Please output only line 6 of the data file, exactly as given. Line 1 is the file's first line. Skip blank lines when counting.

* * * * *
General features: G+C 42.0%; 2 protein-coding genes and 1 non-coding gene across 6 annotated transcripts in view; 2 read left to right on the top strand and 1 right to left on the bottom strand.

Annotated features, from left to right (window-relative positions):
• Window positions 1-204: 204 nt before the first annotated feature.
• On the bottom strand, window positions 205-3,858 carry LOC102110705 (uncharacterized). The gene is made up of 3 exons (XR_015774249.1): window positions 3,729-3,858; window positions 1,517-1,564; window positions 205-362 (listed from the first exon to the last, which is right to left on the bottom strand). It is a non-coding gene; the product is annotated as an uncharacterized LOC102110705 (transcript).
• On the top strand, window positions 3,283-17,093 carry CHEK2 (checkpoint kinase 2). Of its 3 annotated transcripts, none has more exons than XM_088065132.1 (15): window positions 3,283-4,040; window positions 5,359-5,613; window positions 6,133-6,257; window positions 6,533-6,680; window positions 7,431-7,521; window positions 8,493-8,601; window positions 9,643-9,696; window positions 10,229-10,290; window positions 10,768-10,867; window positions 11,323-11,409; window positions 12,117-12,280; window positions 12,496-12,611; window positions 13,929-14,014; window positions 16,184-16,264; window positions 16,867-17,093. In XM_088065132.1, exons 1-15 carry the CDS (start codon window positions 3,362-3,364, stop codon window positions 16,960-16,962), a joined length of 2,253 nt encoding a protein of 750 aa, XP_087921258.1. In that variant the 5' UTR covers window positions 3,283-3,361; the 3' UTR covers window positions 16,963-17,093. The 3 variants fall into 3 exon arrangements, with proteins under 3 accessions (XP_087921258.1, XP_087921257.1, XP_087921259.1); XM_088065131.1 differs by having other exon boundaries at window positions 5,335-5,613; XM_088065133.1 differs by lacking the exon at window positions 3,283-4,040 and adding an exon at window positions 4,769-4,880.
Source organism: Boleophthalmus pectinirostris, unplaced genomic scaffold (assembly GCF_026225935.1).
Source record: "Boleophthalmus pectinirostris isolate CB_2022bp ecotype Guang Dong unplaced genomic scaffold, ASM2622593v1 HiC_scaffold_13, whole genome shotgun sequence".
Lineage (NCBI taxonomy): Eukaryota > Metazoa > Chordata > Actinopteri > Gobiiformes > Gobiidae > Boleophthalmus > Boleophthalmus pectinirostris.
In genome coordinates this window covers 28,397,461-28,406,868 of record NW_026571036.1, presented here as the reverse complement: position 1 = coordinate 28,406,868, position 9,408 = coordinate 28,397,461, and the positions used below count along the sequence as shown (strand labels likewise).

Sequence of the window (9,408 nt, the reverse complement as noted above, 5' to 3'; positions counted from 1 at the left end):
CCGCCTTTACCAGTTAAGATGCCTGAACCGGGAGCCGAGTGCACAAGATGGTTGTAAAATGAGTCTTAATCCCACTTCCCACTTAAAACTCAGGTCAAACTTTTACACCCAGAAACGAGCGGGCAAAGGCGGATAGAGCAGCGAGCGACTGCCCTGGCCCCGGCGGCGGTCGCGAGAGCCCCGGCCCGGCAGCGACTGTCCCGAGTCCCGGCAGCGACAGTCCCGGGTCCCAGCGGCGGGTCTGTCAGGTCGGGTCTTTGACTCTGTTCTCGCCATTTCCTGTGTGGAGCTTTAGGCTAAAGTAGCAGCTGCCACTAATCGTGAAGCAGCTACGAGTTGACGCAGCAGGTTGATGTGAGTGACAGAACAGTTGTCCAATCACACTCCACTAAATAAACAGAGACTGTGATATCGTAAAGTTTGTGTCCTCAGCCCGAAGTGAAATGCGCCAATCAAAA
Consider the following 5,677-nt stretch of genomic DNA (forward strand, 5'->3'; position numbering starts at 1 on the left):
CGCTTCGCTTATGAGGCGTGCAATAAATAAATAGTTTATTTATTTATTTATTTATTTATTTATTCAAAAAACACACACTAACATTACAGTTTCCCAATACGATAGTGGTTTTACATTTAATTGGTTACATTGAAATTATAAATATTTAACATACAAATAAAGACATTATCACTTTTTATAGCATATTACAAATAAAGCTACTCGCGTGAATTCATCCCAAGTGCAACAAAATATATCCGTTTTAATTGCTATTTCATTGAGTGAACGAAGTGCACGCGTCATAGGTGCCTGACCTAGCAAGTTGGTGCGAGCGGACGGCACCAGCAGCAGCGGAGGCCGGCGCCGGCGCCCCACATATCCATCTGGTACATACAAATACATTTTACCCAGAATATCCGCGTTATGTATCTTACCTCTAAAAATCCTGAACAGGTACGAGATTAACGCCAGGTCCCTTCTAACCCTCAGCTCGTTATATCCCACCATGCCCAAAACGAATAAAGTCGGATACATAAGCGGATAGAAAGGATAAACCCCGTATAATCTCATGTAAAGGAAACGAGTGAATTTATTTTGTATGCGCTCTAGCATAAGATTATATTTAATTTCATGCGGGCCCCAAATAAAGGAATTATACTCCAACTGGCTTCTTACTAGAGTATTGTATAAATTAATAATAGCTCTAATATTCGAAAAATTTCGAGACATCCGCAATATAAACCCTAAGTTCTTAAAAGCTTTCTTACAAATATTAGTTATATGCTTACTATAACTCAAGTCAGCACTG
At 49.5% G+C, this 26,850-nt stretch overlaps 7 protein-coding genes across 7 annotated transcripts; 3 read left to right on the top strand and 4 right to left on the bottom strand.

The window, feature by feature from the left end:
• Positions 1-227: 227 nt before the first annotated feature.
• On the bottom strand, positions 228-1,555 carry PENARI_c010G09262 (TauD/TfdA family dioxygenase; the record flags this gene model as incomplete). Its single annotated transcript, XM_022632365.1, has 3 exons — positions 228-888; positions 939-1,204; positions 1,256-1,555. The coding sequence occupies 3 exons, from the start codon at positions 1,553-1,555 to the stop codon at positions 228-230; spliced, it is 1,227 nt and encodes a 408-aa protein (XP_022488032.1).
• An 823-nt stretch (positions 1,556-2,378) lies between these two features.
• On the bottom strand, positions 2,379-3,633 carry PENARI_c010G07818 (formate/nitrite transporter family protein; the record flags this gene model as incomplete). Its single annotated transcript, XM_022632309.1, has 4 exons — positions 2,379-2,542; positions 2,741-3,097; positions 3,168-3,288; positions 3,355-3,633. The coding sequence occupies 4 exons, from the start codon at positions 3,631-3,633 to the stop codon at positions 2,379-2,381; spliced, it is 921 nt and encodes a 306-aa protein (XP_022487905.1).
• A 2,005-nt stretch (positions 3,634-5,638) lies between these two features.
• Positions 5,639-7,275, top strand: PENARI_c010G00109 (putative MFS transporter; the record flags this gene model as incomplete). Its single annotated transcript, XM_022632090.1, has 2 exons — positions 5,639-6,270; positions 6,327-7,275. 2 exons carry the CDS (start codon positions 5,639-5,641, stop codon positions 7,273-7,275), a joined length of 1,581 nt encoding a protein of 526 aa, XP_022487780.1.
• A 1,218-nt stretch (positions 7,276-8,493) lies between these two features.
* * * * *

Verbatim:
Source organism: Boleophthalmus pectinirostris, unplaced genomic scaffold (assembly GCF_026225935.1).